Domestic legal framework

  • GeneralThe Government of Israel (GoI) has not declared the existence of a state of emergency with respect to the applicability and implementation of international legal instruments to which it is party specifically following the outbreak of the COVID-19 pandemic, nor derogated from its obligations under the ICCPR. However, it relied on various emergency powers under domestic law to regulate a variety of aspects of the legal response to the COVID-19 crisis in a manner that involves limitations on the enjoyment of various human rights.
  • Emergency powers: On 27 January 2020 the minister of health declared the Novel Coronavirus 2019-nCoV (COVID-19) to be a ‘dangerous contagious disease that creates a severe danger to public health’. [1] Under the Public Health Ordinance of 1940, [2] this declaration empowers the minister of health and officials in the ministry of health to take special measures for addressing a danger emanating from a declared contagious disease that threatens any part of Israel. These measures included ordering self-isolation, restrictions on gatherings, restrictions on movement and forced hospitalisation, wearing of masks in public, and sanctions for failure to comply with the various instructions.
  • State of Emergency: On 15 March 2020 the GoI began relying on its power to promulgate emergency regulations during a State of Emergency (that have the force of primary legislation). [3] A declaration of a State of Emergency has been in effect in Israel since its establishment in 1948. The state of emergency allows the government to adopt regulations that supersede parliamentary legislation. The legislation that empowers the Knesset to declare a state of emergency does not define what constitutes an ‘emergency’. [4]
  • State of Emergency legislation: On 23 June 2020 emergency regulations were adopted by parliamentary legislation. [5] On 23 July 2020 they were substituted by comprehensive parliamentary legislation, when the Knesset adopted the Special Powers for Treating the Novel Coronavirus (Temporary Provision) Law, 2020, in effect until 30 June 2021 (hereafter ‘Temporary Provision Law’). [6] According to the Law, the Government may declare an State of Emergency due to Coronavirus (SEdC) if it is convinced that there is a real risk of a broad spread of the COVID-19 and a significant harm to public health, which require action under the law. The Knesset may annul a declaration of SEdC. During a SEdC the government may promulgate regulations to prevent contagion or reduce the spread of the virus, reduce morbidity or protect vulnerable population. Such regulations are in force for up to 28 days and may be extended periodically. They too require parliamentary approval. The regulations may include restrictions on distancing from private homes, subject to various exceptions; social distancing; closure of businesses; closure of educational institutions; and restrictions on public and private transport. They may be adopted only for the time and to the extent required for these purposes, following considerations of alternative, their effect on rights and on the economy. Upon the adoption of the Temporary Provision Law a declaration on a SEdC came into force for 45 days ,[7] which has since been extended periodically, under parliamentary approval. [8]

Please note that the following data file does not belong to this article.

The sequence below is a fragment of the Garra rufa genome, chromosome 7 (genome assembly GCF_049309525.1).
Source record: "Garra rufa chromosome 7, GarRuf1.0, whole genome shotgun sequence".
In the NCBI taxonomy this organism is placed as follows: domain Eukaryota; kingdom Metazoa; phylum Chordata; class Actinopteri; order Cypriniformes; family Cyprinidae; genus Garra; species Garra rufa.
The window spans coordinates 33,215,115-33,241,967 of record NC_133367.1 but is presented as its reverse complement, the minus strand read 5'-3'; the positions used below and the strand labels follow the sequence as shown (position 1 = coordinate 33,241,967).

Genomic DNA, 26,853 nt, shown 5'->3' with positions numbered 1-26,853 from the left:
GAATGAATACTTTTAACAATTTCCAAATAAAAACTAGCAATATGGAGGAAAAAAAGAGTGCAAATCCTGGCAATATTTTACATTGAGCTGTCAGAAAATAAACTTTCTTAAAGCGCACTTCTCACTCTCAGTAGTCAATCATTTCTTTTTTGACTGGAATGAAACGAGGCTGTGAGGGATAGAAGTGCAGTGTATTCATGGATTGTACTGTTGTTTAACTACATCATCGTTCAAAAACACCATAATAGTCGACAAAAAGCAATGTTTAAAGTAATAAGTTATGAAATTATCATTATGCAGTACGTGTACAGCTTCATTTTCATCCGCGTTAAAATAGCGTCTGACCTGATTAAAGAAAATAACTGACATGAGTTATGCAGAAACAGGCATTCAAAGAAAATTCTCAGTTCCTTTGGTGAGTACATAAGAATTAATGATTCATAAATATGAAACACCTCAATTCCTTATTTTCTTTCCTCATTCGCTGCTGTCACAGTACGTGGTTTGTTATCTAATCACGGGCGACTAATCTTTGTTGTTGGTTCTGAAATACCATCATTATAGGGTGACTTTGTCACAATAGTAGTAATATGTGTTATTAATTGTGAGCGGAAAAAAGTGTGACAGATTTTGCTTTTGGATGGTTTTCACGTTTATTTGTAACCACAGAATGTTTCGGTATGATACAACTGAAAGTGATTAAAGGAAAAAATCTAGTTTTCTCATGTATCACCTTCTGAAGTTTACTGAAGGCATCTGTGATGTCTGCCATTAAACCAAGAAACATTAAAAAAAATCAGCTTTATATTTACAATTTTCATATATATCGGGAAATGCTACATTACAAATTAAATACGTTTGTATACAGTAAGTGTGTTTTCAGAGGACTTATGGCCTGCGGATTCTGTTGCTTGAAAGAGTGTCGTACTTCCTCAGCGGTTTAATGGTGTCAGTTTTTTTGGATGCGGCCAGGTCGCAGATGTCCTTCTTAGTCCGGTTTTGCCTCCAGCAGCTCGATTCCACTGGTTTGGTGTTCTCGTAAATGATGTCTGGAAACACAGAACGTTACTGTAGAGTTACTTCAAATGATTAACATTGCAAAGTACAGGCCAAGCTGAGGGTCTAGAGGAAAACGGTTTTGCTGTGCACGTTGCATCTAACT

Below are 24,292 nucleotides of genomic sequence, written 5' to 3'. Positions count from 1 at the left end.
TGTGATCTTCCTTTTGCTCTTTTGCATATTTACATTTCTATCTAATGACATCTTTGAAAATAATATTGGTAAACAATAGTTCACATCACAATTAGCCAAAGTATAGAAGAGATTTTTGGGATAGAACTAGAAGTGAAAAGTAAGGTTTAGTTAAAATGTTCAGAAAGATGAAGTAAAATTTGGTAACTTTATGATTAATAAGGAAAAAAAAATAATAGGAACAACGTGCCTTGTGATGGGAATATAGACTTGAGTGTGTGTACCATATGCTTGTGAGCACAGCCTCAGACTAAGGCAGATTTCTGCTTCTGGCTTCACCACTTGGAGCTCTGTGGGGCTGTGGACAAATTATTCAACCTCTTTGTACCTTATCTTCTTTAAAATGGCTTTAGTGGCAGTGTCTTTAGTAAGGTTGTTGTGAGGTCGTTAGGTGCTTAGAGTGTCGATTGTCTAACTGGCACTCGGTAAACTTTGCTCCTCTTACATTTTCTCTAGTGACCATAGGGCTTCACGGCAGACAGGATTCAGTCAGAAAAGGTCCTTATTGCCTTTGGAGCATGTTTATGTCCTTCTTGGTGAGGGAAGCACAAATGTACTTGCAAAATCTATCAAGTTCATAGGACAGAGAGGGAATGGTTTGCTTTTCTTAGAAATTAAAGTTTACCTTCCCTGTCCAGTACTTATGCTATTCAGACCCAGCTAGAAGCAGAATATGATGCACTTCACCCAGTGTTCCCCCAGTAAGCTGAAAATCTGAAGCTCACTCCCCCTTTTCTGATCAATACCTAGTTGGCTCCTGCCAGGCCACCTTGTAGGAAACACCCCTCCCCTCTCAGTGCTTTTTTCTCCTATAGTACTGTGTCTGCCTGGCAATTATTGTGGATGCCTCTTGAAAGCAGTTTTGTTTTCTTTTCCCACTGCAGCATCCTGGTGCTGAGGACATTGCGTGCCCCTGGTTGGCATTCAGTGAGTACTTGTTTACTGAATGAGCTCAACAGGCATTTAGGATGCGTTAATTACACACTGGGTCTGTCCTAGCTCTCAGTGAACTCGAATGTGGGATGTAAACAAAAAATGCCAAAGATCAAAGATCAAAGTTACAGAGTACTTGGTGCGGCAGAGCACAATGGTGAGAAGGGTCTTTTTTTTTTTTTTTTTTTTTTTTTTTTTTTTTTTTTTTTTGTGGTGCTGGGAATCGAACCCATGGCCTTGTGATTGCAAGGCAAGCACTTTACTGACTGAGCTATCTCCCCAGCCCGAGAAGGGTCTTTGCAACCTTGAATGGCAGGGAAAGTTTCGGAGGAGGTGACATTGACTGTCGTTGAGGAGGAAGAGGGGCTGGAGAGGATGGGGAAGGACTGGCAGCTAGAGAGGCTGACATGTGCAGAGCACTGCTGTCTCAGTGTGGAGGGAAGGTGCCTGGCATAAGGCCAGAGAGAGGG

• Special State of Emergency: On 30 September 2020 the Knesset amended the Temporary Provision Law to introduce a ‘Special State of Emergency due to COVID-19’ (SSE), [9] which the government may declare if, during the period of a SEdC it is convinced that there is a broad spread of COVID-19 which causes a severe harm to public health, and there are already full restrictions. Such a declaration may be in force for up to 7 days, and may be extended for up to 21 days altogether; or longer, with parliamentary approval. During a period of an SSE the government may adopt further restrictions over those applicable in a SEdC. 


GA resolutions on the COVID-19 pandemic

  • A/RES/74/270: Global solidarity to fight the coronavirus disease 2019 (COVID-19) (3 April 2020): Israel co-sponsored the draft resolution,[10] which was subsequently adopted through the silence procedure.
  • A/RES/74/274: International cooperation to ensure global access to medicines, vaccines and medical equipment to face COVID-19 (20 April 2020): Israel co-sponsored the draft resolution,[11] which was subsequently adopted through the silence procedure 
  • A/RES/74/306: Comprehensive and coordinated response to the coronavirus disease (COVID-19) pandemic (11 September 2020): [12] Israel voted in favour of paragraph 7 of draft resolution A/74/L.92 (relating to reproductive rights) and abstained on its paragraph 34 (on considering COVID-19 experience in enhancement of global transport).[13] Israel voted against the amendment in draft resolution A/74/L.93 [14] It then voted against the adoption of the draft resolution as a whole. It explained its vote as follows:[15]